Shankara's Crest Jewel of Discrimination
By Swami Prabhavananda (trans.) and Christopher Isherwood (trans.)
· · · · · · · · · · · ·

Sankara is one of the two most famous philosophers and teachers of enlightenment in Indian history (the other is Buddha). According to tradition, in the eighth century he wrote the canonical books on Advaita Vedanta (nondualism) and established the ten monastic orders of Indian swamis which continue to this day -- and managed to do these things before dying at age 32. In this book, Sankara (or somebody else writing under his name) sets forth one of the basic methods of Jnana Yoga: viveka, which means discrimination or discernment in English.



The Heart of Awareness
By Thomas Byrom (translator)
· · · · · · · · · · · ·
If we tell you this is a famous Sanskrit scripture, you'll probably think ugh, heavy turgid stilted. But it's none of those things. It's just a guy talking to you, an enlightened guy, telling you what he knows and how to see it for yourself. His words are weightless, airy, transparent — especially in this remarkable translation by Thomas Byrom. These are words for eye dancing, for mere awareness, for floating into infinity. And yet we have to be honest with you. Even though this poem sounds as new as today's e-mail, it really is a classical scripture, infinitely substantial, one of the most beautiful expositions of Advaita Vedanta and Jnana Yoga ever written.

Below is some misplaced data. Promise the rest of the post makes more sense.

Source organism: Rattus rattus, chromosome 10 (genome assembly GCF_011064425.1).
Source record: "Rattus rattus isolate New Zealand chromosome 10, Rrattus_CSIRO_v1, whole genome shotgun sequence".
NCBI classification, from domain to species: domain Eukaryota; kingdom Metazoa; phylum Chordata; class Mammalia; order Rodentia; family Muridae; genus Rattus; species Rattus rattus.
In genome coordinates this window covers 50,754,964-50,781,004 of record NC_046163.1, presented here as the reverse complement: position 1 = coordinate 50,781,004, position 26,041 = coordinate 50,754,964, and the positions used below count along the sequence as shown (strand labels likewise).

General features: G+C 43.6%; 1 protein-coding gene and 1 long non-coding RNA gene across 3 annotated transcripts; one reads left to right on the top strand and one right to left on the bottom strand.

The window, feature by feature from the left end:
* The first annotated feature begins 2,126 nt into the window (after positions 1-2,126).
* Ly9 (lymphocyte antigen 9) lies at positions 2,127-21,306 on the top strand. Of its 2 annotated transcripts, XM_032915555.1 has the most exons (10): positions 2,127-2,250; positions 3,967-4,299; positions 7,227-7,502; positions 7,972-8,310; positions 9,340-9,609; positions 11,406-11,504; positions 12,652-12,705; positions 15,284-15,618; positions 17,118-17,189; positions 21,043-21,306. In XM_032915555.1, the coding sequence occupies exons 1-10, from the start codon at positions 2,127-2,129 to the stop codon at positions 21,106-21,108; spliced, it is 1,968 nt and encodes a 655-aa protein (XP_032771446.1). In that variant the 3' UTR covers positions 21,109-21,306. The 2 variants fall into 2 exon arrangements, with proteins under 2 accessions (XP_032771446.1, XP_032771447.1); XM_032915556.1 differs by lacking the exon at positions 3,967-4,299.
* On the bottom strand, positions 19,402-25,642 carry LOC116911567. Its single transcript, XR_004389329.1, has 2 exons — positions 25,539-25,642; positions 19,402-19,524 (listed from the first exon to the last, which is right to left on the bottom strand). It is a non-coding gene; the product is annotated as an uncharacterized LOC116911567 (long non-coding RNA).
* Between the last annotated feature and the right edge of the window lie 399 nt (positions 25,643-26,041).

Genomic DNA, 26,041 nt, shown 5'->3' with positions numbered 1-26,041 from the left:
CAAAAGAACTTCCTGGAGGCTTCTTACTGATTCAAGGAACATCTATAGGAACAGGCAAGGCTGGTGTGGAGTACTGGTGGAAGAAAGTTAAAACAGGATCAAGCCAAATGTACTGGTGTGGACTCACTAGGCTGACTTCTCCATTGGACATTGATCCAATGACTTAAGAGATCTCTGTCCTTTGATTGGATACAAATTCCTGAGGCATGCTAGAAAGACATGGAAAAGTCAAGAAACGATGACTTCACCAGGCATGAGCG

Where to order it
Amazon
· · · · · · · · · · · ·

The Heart of Awareness: A Translation of the Ashtavakra Gita
By Thomas Byrom (translator)

· · · · · · · · · · · ·

Paperback.
92 pages.
Published by Shambhala (1990).

ISBN 157062643-X.


Be As You Are
Edited by David Godman
· · · · · · · · · · · ·
This superb compilation of Ramana Maharshi's writings and dialogues is the best available single volume about his teachings. It covers all aspects of Sri Ramana's teachings and arranges them in the order preferred by Sri Ramana himself, with the most important or highest teachings first. The editor, David Godman, is one of the world's foremost experts on Sri Ramana.
Where to order it

Amazon or Barnes and Noble.
· · · · · · · · · · · ·
Paperback.
251 pages.
Published by Arkana (Penguin Books).
ISBN 0140190627.



I Am That
By Sri Nisargadatta Maharaj
· · · · · · · · · · · ·
More than five hundred pages of transcribed conversations allow you to eavesdrop on Sri Nisargadatta Maharaj, the most famous teacher of Advaita since Ramana Maharshi, as he sits in his living room and answers questions from visitors who have come to ask what they should do to become enlightened. Sri Nisargadatta described what it felt like to be in his state at considerable length, and he did so with a prodigiously intelligent, uncannily articulate modern vocabulary. The force of the language makes this is a unique and astonishing work. Sri Nisargadatta's talks were given in Marathi and translated into English by Maurice Frydman, who had been a devotee of Ramana Maharshi. An American book dealer who carries many books about meditation and Advaita has told us that this book is his number-one seller.
Where to order it

In the U.S.:
Kalpataru
Blue Dove
Books Beyond Words
In Europe:
InnerQuest
· · · · · · · · · · · ·
I Am That:
Talks with Sri Nisargadatta Maharaj
By Sri Nisargadatta Maharaj
Translated by Maurice Frydman
Edited by Sudhakar S. Dikshit
· · · · · · · · · · · ·
Paperback.
550 pages.
Published by Acorn Press (1973).
ISBN 0893860220



This page was published on February 14, 2000 and
last revised on December 27, 2001.

 

Copyright 2002 Realization.org